A former boss once told me that the key to dealing with people was figuring out their base motivations. What was it deep inside that drove their actions. If you could figure that out their actions and decisions would make more sense and you would be better able to understand them as a person.
This blog isn’t necessarily just about traveling the world. It’s about doing what you want to do, what you are passionate about and that can take on many forms. For the last nine years I’ve worked for the National FFA Organization (Formerly known as the Future Farmers of America). One of the intangible benefits of the job is that it has introduced me to several amazing people, both kids and adults, who are dedicated to making their communities a better place whether it is through community service and leadership; or education and mentoring. Anytime I meet someone with any connection to farming or agriculture I ask them if they were in FFA in high school and I get a wide range of answers. Friday night I heard a new one.
Julie and I were at a party and I was talking to a gentleman from a small town west of Indianapolis. He was in his late twenties at most and after he mentioned having a couple of different farm related jobs I asked him if he had been in FFA when he was in high school. “I dabbled in it a bit. I wasn’t very good in school and my ag teacher told me that I’d never amount to anything. I donate to my FFA chapter every year though and make sure to always hand my old teacher the check so I can see the look on his face.”
Just because you don’t do well in school doesn’t mean you aren’t smart and it certainly doesn’t mean you aren’t a hard worker. From what I could gather he has a full-time job running a warehouse for a trucking distribution center and his own business providing skid loader services to farmers or anyone else who needs it. To give you an idea of this guy’s work ethic he told me he now has a contract with a large poultry producer cleaning out turkey barns. When they approached him about cleaning a barn he asked them, “When do you need it done by?”
“Well, it used to take the last guy five days to do it.”
“That’s not what I asked. When do you need it done?”
“Honestly, as soon as possible.”
He then proceeded to knock out the entire job in a single stint. He started at 6am and worked 26 straight hours finishing up at 8am the next morning, went home, slept five hours and then went to work. How much more business do you think that got him?
I know what you’re thinking….what does cleaning out turkey barns have to do with motivation or following your passions? This guy lives to give back to his community. “You know, I never thought I’d like going to plays but I had to take my daughter to one and I really liked it so I started giving money to the community theatre.”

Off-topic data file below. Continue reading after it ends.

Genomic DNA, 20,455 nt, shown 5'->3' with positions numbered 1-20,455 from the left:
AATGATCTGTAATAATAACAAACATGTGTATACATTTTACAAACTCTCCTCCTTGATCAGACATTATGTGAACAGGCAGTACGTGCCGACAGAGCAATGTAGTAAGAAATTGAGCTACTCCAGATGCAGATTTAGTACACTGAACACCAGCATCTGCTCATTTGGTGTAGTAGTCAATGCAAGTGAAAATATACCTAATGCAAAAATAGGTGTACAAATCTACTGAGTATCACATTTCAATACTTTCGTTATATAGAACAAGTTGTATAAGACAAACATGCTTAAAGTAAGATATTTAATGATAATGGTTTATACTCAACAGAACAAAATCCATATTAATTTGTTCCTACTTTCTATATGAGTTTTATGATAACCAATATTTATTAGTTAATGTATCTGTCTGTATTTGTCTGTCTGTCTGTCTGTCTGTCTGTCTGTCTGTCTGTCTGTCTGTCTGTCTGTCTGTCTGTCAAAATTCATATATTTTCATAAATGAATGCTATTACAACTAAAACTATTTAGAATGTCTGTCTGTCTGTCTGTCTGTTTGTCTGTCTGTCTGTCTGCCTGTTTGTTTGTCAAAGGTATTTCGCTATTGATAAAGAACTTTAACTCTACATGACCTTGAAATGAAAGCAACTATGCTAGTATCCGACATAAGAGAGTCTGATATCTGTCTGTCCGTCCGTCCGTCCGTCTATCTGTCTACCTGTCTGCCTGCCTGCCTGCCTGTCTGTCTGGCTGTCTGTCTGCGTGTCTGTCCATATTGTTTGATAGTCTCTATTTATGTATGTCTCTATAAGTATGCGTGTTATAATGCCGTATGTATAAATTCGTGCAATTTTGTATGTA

When Little League teams approach him for a $100 donation, he asks them how much they need to outfit the whole team. “I’ll buy them all new bats and gloves if I can get my name on the back of their shirts.”
Now, let’s be clear. While the man loves to give he also knows that sponsorship is a quid pro quo. He wants to get his company’s name on something. He’s trying to expand his business. What’s his ultimate goal? He wants everyone within one hundred miles to know his company’s name and he wants to be able to provide one scholarship to a student in each county he services every year. It isn’t a question of if he’ll be able to accomplish this, it is only a question of when.
Here’s a guy who knows exactly what he wants to do, where he wants to get to and almost everything he does is helping him reach that goal. Here’s the fun part…how much of that motivational spark that drives him comes from trying to prove an old teacher wrong? You can argue that it was a pretty nasty thing for a teacher to say to a student and I have never met the teacher so I can’t really comment, but what if he had never said anything like that and instead just said nothing? Would this guy be content with just his warehouse gig or would he still be out there killing it? Don’t get me wrong, he and his wife have three children so taking care of his family is job number one, but there’s a second level of motivation above and beyond that.
What’s the point of all of this? I don’t know. I’m still trying to work that out. I’m just always enthralled by people who display such a high level of conviction and determination because most of the time I don’t and I just want to understand where it comes from. Why do we do what we do? Have you ever really sat down and thought about it. What is really driving you to get up in the morning? Is there something you really want to do or accomplish but there’s something holding you back? Are you still trying to prove something to a parent, a teacher, an ex, or yourself?
Negative events in your life can provide motivation to do positive things. I am guilty of daydreaming about “correcting” negative things that happened to me in the past. “If I could do it all over again….” But over the last six months I’ve noticed that I don’t do that anymore because if I were to change any one of those things I might not be here ready to embark on this trip. I wouldn’t trade what I’m about to do for anything in my past that I didn’t do. You can’t change it, it is over. Most times you have to find or manufacture your own motivation, sometimes you get lucky and motivation finds you. It might not seem like such great luck at the time but that all depends on what you do with it.